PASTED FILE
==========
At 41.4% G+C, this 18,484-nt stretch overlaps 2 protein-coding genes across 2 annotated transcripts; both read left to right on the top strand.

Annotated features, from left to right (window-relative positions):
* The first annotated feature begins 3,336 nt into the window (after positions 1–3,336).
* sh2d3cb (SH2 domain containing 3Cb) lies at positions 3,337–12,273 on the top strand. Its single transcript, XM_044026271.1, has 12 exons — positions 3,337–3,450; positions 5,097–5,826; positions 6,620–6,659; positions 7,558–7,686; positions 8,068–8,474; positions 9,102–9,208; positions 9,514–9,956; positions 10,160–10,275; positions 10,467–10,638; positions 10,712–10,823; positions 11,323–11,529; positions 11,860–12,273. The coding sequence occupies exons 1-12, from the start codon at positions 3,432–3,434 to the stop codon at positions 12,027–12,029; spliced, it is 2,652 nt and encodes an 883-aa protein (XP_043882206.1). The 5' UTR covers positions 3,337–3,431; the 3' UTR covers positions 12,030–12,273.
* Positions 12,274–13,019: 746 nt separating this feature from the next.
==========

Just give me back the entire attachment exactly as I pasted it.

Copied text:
At 41.4% G+C, this 18,484-nt stretch overlaps 2 protein-coding genes across 2 annotated transcripts; both read left to right on the top strand.

Annotated features, from left to right (window-relative positions):
* The first annotated feature begins 3,336 nt into the window (after positions 1–3,336).
* sh2d3cb (SH2 domain containing 3Cb) lies at positions 3,337–12,273 on the top strand. Its single transcript, XM_044026271.1, has 12 exons — positions 3,337–3,450; positions 5,097–5,826; positions 6,620–6,659; positions 7,558–7,686; positions 8,068–8,474; positions 9,102–9,208; positions 9,514–9,956; positions 10,160–10,275; positions 10,467–10,638; positions 10,712–10,823; positions 11,323–11,529; positions 11,860–12,273. The coding sequence occupies exons 1-12, from the start codon at positions 3,432–3,434 to the stop codon at positions 12,027–12,029; spliced, it is 2,652 nt and encodes an 883-aa protein (XP_043882206.1). The 5' UTR covers positions 3,337–3,431; the 3' UTR covers positions 12,030–12,273.
* Positions 12,274–13,019: 746 nt separating this feature from the next.